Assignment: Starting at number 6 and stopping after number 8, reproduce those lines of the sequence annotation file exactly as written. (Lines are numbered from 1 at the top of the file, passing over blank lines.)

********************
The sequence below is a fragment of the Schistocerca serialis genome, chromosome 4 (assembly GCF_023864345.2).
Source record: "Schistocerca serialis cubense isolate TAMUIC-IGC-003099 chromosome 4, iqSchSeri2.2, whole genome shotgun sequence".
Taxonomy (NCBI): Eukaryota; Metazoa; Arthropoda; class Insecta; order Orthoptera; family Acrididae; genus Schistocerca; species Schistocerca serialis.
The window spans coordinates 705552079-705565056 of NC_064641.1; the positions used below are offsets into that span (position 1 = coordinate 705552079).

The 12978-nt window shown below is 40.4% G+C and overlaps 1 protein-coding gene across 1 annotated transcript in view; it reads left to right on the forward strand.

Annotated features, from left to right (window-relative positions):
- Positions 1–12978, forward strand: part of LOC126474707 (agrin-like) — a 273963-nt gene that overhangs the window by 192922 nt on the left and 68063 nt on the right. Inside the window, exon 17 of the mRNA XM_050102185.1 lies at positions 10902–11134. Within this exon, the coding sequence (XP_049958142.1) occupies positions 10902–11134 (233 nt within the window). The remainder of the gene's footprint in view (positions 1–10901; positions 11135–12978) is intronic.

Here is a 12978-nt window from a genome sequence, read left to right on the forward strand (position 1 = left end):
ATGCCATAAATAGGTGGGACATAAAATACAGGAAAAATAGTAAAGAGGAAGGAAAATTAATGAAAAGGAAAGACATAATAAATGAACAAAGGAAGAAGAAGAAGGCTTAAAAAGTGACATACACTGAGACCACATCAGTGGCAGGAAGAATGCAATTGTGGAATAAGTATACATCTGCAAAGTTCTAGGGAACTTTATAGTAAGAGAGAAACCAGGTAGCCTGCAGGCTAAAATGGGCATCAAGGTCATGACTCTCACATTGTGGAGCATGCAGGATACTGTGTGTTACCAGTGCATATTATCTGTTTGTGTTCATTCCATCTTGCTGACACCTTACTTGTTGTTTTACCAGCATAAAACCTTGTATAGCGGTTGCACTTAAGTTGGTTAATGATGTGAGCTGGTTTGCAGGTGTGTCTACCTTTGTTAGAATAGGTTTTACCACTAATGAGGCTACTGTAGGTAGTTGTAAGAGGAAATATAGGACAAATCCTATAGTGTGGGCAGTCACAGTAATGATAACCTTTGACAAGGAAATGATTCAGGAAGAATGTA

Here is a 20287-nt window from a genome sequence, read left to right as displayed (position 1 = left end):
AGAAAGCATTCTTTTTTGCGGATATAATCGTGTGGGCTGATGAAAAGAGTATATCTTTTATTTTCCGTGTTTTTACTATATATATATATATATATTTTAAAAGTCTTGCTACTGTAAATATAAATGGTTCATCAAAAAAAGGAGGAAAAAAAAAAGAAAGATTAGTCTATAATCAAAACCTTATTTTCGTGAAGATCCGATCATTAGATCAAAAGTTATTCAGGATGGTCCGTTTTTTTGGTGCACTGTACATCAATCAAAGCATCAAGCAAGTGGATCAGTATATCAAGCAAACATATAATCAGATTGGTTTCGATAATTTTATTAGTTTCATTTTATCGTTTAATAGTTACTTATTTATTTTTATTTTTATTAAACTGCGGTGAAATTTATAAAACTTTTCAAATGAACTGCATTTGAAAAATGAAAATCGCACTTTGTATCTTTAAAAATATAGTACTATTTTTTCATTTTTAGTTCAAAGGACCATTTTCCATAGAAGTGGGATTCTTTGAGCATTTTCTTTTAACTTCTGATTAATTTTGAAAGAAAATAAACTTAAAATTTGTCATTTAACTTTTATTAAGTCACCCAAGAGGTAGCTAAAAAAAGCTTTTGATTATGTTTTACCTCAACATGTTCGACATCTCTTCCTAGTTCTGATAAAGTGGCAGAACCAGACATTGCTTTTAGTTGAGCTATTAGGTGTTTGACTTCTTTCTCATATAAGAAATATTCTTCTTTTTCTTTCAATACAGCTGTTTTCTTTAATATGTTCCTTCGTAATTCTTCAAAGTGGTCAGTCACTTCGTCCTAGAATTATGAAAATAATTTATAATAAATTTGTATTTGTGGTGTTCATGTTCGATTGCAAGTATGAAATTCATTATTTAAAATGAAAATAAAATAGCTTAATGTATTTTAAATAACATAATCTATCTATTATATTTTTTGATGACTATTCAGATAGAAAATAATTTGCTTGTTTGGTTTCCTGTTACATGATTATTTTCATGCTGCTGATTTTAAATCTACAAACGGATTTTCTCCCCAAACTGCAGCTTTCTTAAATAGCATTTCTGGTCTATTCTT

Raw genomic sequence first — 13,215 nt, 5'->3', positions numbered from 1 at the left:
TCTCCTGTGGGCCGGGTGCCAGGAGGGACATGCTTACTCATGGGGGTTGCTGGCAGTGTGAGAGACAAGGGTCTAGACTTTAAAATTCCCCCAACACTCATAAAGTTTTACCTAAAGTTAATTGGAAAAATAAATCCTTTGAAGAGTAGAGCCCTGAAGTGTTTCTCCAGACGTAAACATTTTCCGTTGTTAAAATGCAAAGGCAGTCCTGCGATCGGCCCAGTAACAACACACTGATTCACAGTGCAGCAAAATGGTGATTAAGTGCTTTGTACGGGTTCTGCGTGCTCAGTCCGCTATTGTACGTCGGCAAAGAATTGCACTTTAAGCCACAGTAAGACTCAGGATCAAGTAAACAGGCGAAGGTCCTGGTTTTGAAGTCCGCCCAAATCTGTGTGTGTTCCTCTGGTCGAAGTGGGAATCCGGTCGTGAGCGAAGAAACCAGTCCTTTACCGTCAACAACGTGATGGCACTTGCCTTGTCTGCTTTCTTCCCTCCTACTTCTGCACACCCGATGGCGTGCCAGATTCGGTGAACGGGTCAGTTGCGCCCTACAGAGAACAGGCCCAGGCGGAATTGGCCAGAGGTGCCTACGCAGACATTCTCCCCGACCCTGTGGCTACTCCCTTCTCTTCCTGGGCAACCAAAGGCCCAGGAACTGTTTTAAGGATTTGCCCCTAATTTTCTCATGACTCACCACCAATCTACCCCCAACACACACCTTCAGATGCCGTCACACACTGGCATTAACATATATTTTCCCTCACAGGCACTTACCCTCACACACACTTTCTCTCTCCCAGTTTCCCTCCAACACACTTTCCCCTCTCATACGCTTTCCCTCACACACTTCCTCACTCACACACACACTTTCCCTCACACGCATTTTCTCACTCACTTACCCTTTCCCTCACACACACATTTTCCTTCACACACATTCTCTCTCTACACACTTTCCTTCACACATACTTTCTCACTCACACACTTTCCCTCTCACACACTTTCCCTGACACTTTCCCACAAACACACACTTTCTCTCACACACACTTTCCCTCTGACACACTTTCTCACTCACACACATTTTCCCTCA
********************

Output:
Annotated features, from left to right (window-relative positions):
- Positions 1–12978, forward strand: part of LOC126474707 (agrin-like) — a 273963-nt gene that overhangs the window by 192922 nt on the left and 68063 nt on the right. Inside the window, exon 17 of the mRNA XM_050102185.1 lies at positions 10902–11134. Within this exon, the coding sequence (XP_049958142.1) occupies positions 10902–11134 (233 nt within the window). The remainder of the gene's footprint in view (positions 1–10901; positions 11135–12978) is intronic.

Here is a 12978-nt window from a genome sequence, read left to right on the forward strand (position 1 = left end):